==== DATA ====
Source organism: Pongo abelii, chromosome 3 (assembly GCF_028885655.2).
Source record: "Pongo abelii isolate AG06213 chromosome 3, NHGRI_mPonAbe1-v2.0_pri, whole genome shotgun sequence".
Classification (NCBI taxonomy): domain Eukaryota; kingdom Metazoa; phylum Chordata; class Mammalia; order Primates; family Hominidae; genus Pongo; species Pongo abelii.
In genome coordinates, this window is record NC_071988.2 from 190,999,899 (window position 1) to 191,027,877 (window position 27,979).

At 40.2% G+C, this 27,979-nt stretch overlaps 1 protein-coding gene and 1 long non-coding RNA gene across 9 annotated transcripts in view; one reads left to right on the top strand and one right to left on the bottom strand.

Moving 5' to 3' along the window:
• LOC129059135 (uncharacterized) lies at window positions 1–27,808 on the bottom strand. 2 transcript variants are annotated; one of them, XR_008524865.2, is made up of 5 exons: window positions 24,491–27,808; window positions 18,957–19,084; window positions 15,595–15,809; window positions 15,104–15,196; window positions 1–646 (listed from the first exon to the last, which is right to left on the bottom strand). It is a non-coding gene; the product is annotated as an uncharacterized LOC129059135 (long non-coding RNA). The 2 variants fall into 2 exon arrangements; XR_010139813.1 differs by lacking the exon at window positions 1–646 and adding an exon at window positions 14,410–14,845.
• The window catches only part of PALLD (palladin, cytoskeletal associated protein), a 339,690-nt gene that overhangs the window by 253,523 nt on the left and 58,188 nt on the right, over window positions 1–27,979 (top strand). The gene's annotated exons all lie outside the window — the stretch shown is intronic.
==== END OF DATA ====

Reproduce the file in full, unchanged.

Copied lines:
Source organism: Pongo abelii, chromosome 3 (assembly GCF_028885655.2).
Source record: "Pongo abelii isolate AG06213 chromosome 3, NHGRI_mPonAbe1-v2.0_pri, whole genome shotgun sequence".
Classification (NCBI taxonomy): domain Eukaryota; kingdom Metazoa; phylum Chordata; class Mammalia; order Primates; family Hominidae; genus Pongo; species Pongo abelii.
In genome coordinates, this window is record NC_071988.2 from 190,999,899 (window position 1) to 191,027,877 (window position 27,979).

At 40.2% G+C, this 27,979-nt stretch overlaps 1 protein-coding gene and 1 long non-coding RNA gene across 9 annotated transcripts in view; one reads left to right on the top strand and one right to left on the bottom strand.

Moving 5' to 3' along the window:
• LOC129059135 (uncharacterized) lies at window positions 1–27,808 on the bottom strand. 2 transcript variants are annotated; one of them, XR_008524865.2, is made up of 5 exons: window positions 24,491–27,808; window positions 18,957–19,084; window positions 15,595–15,809; window positions 15,104–15,196; window positions 1–646 (listed from the first exon to the last, which is right to left on the bottom strand). It is a non-coding gene; the product is annotated as an uncharacterized LOC129059135 (long non-coding RNA). The 2 variants fall into 2 exon arrangements; XR_010139813.1 differs by lacking the exon at window positions 1–646 and adding an exon at window positions 14,410–14,845.
• The window catches only part of PALLD (palladin, cytoskeletal associated protein), a 339,690-nt gene that overhangs the window by 253,523 nt on the left and 58,188 nt on the right, over window positions 1–27,979 (top strand). The gene's annotated exons all lie outside the window — the stretch shown is intronic.